Matt, Mark, Luke and Ringo: Rick Miller's Bigger Than Jesus

In his one-man show, Rick Miller uses a combination of technological and narrative devices to provide a fresh take on religion as he takes us through a collage of representations.
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In the year 2012, the word "religion" and the concepts that follow in a chain reaction of the modern person's mind are complex and plentiful. John Lennon was famously criticized for saying that the Beatles were more popular than Jesus, and more recent debates involving David Wojnarowicz's video "A Fire in My Belly," which shows a plastic Jesus being overrun with ants, and the Andres Serrano photograph entitled Piss Christ of a crucifix in a container of urine show that these issues surrounding art and religion are still both controversial and applicable.

Enter Rick Miller... as Jesus. In his one-man show Bigger Than Jesus, Miller uses a combination of technological and narrative devices to provide a fresh take on religion as he takes us through a collage of representations.

As you might imagine from the title, this show is about Jesus. But it is actually about more than one Jesus. The performance unfolds as a series of retellings, filterings and constructions as Miller dons various points of view and frameworks for telling the story of Jesus and his teachings. Miller's ambiguous framing is obvious from the start as he reveals that though the performance will follow the structure of the liturgy, he does not believe that Jesus was the only true son of God.

This duality of belief and skepticism is a constant oscillation in the performance, which serves to challenge the way we perceive the information read in the bible and preached at church. Though the ideas are not necessarily so radical in and of themselves, it is Miller's presentation that makes this show something unique. In an interesting funhouse mirror of the theatricality of Catholic mass, Miller's staging reveals a clear eye for aesthetic sensibility and visual spectacle.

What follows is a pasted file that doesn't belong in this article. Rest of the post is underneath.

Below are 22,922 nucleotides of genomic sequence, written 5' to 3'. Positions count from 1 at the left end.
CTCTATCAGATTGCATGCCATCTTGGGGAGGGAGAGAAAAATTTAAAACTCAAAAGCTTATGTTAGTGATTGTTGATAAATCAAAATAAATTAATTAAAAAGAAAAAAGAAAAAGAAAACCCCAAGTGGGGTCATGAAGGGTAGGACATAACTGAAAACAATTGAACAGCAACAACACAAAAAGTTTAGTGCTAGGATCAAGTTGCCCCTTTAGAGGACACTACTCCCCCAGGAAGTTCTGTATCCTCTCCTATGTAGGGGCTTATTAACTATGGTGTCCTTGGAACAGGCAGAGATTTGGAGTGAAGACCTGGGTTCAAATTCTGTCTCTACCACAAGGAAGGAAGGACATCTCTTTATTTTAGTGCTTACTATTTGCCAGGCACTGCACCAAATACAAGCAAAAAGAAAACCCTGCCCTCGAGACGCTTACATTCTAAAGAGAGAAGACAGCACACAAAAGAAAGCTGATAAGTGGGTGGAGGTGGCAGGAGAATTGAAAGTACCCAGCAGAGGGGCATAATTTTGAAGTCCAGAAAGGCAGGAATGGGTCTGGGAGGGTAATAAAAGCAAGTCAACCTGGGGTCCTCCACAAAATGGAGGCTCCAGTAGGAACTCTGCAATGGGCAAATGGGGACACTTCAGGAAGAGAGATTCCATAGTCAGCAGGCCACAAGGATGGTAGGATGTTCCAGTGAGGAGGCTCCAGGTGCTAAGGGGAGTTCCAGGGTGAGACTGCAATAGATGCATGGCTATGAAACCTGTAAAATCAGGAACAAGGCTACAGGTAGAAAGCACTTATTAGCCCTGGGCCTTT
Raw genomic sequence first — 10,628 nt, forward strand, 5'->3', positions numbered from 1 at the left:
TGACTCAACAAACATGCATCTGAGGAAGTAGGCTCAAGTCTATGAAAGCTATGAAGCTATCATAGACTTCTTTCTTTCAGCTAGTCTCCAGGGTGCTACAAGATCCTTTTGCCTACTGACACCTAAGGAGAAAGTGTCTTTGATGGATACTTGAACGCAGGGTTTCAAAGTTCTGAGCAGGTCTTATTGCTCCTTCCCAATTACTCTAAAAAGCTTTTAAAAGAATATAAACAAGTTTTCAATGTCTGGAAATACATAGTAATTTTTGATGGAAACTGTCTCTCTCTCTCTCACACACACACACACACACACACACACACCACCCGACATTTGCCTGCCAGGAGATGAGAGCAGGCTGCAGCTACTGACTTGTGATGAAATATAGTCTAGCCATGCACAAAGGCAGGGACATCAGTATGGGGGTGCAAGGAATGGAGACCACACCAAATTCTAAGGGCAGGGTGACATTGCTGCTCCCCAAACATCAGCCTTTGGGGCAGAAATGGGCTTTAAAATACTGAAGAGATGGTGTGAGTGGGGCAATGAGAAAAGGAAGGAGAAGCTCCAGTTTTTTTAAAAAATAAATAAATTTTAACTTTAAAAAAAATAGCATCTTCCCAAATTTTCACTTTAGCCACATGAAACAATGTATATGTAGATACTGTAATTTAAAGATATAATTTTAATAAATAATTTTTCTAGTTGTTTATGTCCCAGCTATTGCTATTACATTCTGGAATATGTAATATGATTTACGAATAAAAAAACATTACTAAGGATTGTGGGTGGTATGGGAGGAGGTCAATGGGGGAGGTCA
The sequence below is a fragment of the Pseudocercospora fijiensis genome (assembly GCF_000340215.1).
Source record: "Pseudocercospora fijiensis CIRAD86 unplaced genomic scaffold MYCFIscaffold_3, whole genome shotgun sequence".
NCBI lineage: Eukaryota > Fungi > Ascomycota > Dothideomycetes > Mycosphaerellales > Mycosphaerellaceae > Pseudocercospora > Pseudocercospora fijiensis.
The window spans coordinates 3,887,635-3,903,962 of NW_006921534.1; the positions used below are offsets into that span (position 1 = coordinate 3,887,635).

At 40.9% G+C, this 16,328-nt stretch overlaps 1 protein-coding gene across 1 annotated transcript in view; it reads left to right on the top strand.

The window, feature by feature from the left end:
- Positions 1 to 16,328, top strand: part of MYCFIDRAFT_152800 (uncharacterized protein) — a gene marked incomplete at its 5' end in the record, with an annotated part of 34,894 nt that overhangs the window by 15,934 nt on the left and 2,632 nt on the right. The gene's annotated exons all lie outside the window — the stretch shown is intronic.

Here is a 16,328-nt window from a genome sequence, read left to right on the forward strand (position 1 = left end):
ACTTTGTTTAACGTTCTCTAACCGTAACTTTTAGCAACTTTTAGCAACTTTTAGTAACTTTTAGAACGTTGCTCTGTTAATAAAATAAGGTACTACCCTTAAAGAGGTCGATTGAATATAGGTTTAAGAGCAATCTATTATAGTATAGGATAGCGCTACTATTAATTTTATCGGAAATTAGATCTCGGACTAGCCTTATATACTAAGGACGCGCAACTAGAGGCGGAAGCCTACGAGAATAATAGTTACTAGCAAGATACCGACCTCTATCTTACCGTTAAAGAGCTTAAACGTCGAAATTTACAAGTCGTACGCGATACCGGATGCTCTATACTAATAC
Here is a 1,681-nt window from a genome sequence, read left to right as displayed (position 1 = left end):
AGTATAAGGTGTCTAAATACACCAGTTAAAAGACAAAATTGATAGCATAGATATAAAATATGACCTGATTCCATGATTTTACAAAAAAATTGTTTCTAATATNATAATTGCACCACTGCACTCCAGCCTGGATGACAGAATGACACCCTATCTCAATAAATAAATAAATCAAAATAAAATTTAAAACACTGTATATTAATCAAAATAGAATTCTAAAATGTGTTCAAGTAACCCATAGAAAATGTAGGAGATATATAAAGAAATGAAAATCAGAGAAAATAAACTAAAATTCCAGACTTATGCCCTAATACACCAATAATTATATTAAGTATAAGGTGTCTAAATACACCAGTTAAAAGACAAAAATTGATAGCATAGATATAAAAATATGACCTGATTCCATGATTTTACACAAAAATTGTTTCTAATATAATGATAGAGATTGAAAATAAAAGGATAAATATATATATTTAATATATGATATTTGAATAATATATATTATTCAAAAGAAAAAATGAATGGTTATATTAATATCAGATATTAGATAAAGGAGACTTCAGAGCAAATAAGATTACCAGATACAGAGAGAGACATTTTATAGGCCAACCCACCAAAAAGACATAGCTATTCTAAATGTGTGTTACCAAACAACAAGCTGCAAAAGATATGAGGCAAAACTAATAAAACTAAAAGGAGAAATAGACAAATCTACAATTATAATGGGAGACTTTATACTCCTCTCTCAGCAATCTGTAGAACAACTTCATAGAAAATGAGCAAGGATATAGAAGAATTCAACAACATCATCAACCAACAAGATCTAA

With a camera symbolically framed in a metal triangle, Miller's use of digital technology is especially impressive, as he triangulates himself through its lens. He films himself, ghosting, displacing, and multiplying his presence as the projected picture crackles, changes color, and is distorted. These moments remind us that the medium itself is present and can fail, which is an important aspect of several scenes in Bigger Than Jesus.

The postmodern aesthetic of the piece is its greatest asset; though don't mistake this for trivialization. Miller's reenactment of "The Last Supper," with action figures from franchises like Star Wars and The Simpsons and a musical number sung by a Jesus action figure, is a perfect example of the power of utilizing contemporary references to help tell a story. And Miller is, first and foremost, a storyteller. His chameleon-like body and voice transform throughout the piece and keep you wondering what he's going to do next.

I will say that there were some points where I felt like a certain scene went on for a bit longer than necessary, especially in a few very pregnant pauses (which were clearly for effect, but were unnecessary in my opinion). This is interesting in that this feeling is a clear result of Miller's adeptness at fully integrating his staging into his narrative. In other words, his visuals were telling such a good story, he actually had to speak less of it.

Bigger Than Jesus does not aim to make a skeptic or believer out of you, but what it does do is provide a great deal of information and thought provoking demonstrations. Rick Miller is a great performer, and if you at all interested in seeing a unique look at Jesus and the way he came to have the identity we associate with him today, then go to the Skirball Center for the Performing Arts.

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